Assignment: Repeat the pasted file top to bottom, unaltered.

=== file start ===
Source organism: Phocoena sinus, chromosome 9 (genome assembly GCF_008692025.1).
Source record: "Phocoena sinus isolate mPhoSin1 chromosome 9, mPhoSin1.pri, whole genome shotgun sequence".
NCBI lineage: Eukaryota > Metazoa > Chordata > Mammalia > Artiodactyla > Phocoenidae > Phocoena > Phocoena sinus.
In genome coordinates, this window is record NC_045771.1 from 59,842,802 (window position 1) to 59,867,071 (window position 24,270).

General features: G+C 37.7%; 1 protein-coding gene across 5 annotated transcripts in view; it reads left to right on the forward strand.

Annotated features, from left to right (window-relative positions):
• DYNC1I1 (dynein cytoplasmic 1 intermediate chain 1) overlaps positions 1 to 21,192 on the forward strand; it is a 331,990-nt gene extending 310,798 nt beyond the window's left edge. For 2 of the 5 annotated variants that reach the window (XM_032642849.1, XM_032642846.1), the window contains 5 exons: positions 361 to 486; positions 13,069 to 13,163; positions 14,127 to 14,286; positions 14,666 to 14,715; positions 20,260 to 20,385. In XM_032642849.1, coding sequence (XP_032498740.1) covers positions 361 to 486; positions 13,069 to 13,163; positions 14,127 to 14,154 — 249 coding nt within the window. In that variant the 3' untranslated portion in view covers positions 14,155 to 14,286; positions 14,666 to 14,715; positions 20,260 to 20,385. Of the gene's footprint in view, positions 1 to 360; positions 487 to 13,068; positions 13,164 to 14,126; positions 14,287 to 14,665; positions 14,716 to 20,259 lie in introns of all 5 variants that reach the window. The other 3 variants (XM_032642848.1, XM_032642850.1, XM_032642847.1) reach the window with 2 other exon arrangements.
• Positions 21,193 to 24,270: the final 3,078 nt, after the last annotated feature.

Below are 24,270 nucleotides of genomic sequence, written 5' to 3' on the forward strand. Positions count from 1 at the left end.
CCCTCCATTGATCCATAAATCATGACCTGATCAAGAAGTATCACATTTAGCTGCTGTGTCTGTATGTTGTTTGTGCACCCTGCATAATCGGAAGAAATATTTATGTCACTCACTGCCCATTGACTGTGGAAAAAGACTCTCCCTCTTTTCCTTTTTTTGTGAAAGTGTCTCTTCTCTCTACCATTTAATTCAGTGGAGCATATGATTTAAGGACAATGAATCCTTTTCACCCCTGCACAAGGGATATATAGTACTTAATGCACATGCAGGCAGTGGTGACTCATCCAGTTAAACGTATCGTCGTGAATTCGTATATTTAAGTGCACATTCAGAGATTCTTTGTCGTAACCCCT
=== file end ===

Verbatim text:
Source organism: Phocoena sinus, chromosome 9 (genome assembly GCF_008692025.1).
Source record: "Phocoena sinus isolate mPhoSin1 chromosome 9, mPhoSin1.pri, whole genome shotgun sequence".
NCBI lineage: Eukaryota > Metazoa > Chordata > Mammalia > Artiodactyla > Phocoenidae > Phocoena > Phocoena sinus.
In genome coordinates, this window is record NC_045771.1 from 59,842,802 (window position 1) to 59,867,071 (window position 24,270).

General features: G+C 37.7%; 1 protein-coding gene across 5 annotated transcripts in view; it reads left to right on the forward strand.

Annotated features, from left to right (window-relative positions):
• DYNC1I1 (dynein cytoplasmic 1 intermediate chain 1) overlaps positions 1 to 21,192 on the forward strand; it is a 331,990-nt gene extending 310,798 nt beyond the window's left edge. For 2 of the 5 annotated variants that reach the window (XM_032642849.1, XM_032642846.1), the window contains 5 exons: positions 361 to 486; positions 13,069 to 13,163; positions 14,127 to 14,286; positions 14,666 to 14,715; positions 20,260 to 20,385. In XM_032642849.1, coding sequence (XP_032498740.1) covers positions 361 to 486; positions 13,069 to 13,163; positions 14,127 to 14,154 — 249 coding nt within the window. In that variant the 3' untranslated portion in view covers positions 14,155 to 14,286; positions 14,666 to 14,715; positions 20,260 to 20,385. Of the gene's footprint in view, positions 1 to 360; positions 487 to 13,068; positions 13,164 to 14,126; positions 14,287 to 14,665; positions 14,716 to 20,259 lie in introns of all 5 variants that reach the window. The other 3 variants (XM_032642848.1, XM_032642850.1, XM_032642847.1) reach the window with 2 other exon arrangements.
• Positions 21,193 to 24,270: the final 3,078 nt, after the last annotated feature.

Below are 24,270 nucleotides of genomic sequence, written 5' to 3' on the forward strand. Positions count from 1 at the left end.
CCCTCCATTGATCCATAAATCATGACCTGATCAAGAAGTATCACATTTAGCTGCTGTGTCTGTATGTTGTTTGTGCACCCTGCATAATCGGAAGAAATATTTATGTCACTCACTGCCCATTGACTGTGGAAAAAGACTCTCCCTCTTTTCCTTTTTTTGTGAAAGTGTCTCTTCTCTCTACCATTTAATTCAGTGGAGCATATGATTTAAGGACAATGAATCCTTTTCACCCCTGCACAAGGGATATATAGTACTTAATGCACATGCAGGCAGTGGTGACTCATCCAGTTAAACGTATCGTCGTGAATTCGTATATTTAAGTGCACATTCAGAGATTCTTTGTCGTAACCCCT